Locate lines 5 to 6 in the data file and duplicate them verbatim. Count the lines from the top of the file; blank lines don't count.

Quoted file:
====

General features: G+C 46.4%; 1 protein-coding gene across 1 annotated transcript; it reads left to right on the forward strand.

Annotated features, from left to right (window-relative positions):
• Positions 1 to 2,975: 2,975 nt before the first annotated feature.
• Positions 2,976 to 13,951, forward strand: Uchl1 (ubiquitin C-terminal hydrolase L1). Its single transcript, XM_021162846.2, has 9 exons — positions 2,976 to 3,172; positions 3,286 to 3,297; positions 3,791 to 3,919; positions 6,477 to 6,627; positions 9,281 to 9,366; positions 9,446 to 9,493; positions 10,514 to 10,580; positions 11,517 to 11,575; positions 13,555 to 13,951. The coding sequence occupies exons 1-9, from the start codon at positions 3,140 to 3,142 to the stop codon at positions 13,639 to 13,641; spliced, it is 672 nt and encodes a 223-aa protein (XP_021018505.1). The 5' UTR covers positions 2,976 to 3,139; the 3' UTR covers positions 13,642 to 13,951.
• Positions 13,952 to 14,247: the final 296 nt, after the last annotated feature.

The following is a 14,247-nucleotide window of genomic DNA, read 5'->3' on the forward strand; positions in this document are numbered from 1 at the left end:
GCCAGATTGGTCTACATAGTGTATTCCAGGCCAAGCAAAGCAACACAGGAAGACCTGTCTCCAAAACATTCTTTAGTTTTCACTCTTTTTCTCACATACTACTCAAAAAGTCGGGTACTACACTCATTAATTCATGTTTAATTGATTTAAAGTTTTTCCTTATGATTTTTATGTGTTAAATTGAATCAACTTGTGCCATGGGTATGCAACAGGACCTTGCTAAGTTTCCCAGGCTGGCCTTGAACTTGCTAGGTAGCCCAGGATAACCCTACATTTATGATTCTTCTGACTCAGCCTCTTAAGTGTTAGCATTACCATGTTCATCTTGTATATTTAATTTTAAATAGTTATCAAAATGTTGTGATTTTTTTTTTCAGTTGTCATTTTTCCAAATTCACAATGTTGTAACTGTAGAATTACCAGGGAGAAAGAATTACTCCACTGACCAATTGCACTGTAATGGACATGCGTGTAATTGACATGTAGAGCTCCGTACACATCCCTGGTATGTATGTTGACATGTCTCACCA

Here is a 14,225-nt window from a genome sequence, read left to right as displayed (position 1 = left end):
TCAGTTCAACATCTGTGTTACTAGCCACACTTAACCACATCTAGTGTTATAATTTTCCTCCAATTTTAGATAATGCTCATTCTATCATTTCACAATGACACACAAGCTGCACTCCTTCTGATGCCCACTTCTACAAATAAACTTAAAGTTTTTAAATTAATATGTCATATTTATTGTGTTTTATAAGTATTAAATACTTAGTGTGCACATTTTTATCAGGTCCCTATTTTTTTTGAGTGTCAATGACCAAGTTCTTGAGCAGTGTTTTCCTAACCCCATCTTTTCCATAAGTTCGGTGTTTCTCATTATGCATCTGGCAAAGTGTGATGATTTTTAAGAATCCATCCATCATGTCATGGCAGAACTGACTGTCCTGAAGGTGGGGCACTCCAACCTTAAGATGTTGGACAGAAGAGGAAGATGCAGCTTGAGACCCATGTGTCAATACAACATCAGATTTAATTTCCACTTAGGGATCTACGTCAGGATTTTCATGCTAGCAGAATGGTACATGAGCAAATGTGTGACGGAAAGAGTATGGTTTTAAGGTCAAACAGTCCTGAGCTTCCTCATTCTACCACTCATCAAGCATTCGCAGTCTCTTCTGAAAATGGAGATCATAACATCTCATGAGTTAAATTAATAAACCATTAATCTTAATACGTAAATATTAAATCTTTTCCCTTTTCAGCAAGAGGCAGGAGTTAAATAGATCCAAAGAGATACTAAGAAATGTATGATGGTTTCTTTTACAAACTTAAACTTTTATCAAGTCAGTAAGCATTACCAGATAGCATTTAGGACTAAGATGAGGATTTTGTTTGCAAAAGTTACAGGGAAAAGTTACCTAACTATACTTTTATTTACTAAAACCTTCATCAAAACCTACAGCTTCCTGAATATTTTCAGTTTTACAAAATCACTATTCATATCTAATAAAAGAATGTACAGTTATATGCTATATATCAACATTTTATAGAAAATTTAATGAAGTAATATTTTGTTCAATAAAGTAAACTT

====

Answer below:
• Positions 13,952 to 14,247: the final 296 nt, after the last annotated feature.

The following is a 14,247-nucleotide window of genomic DNA, read 5'->3' on the forward strand; positions in this document are numbered from 1 at the left end: